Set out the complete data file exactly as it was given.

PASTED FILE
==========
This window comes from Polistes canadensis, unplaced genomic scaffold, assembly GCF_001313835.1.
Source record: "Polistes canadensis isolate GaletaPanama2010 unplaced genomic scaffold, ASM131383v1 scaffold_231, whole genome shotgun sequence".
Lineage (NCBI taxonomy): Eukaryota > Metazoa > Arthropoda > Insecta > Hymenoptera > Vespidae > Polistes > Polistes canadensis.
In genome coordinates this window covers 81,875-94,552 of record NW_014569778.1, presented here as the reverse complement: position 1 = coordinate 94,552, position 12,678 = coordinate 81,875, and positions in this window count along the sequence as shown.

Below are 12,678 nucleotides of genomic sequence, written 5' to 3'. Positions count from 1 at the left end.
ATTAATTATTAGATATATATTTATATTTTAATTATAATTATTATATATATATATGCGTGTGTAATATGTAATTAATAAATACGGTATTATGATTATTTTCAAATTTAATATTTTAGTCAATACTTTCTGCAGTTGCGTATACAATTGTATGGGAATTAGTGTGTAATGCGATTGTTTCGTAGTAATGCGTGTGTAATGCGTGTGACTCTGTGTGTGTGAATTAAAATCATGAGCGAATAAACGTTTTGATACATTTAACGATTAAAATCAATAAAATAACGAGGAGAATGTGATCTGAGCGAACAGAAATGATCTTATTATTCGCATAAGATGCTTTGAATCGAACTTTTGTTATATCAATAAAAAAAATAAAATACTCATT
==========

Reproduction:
This window comes from Polistes canadensis, unplaced genomic scaffold, assembly GCF_001313835.1.
Source record: "Polistes canadensis isolate GaletaPanama2010 unplaced genomic scaffold, ASM131383v1 scaffold_231, whole genome shotgun sequence".
Lineage (NCBI taxonomy): Eukaryota > Metazoa > Arthropoda > Insecta > Hymenoptera > Vespidae > Polistes > Polistes canadensis.
In genome coordinates this window covers 81,875-94,552 of record NW_014569778.1, presented here as the reverse complement: position 1 = coordinate 94,552, position 12,678 = coordinate 81,875, and positions in this window count along the sequence as shown.

Below are 12,678 nucleotides of genomic sequence, written 5' to 3'. Positions count from 1 at the left end.
ATTAATTATTAGATATATATTTATATTTTAATTATAATTATTATATATATATATGCGTGTGTAATATGTAATTAATAAATACGGTATTATGATTATTTTCAAATTTAATATTTTAGTCAATACTTTCTGCAGTTGCGTATACAATTGTATGGGAATTAGTGTGTAATGCGATTGTTTCGTAGTAATGCGTGTGTAATGCGTGTGACTCTGTGTGTGTGAATTAAAATCATGAGCGAATAAACGTTTTGATACATTTAACGATTAAAATCAATAAAATAACGAGGAGAATGTGATCTGAGCGAACAGAAATGATCTTATTATTCGCATAAGATGCTTTGAATCGAACTTTTGTTATATCAATAAAAAAAATAAAATACTCATT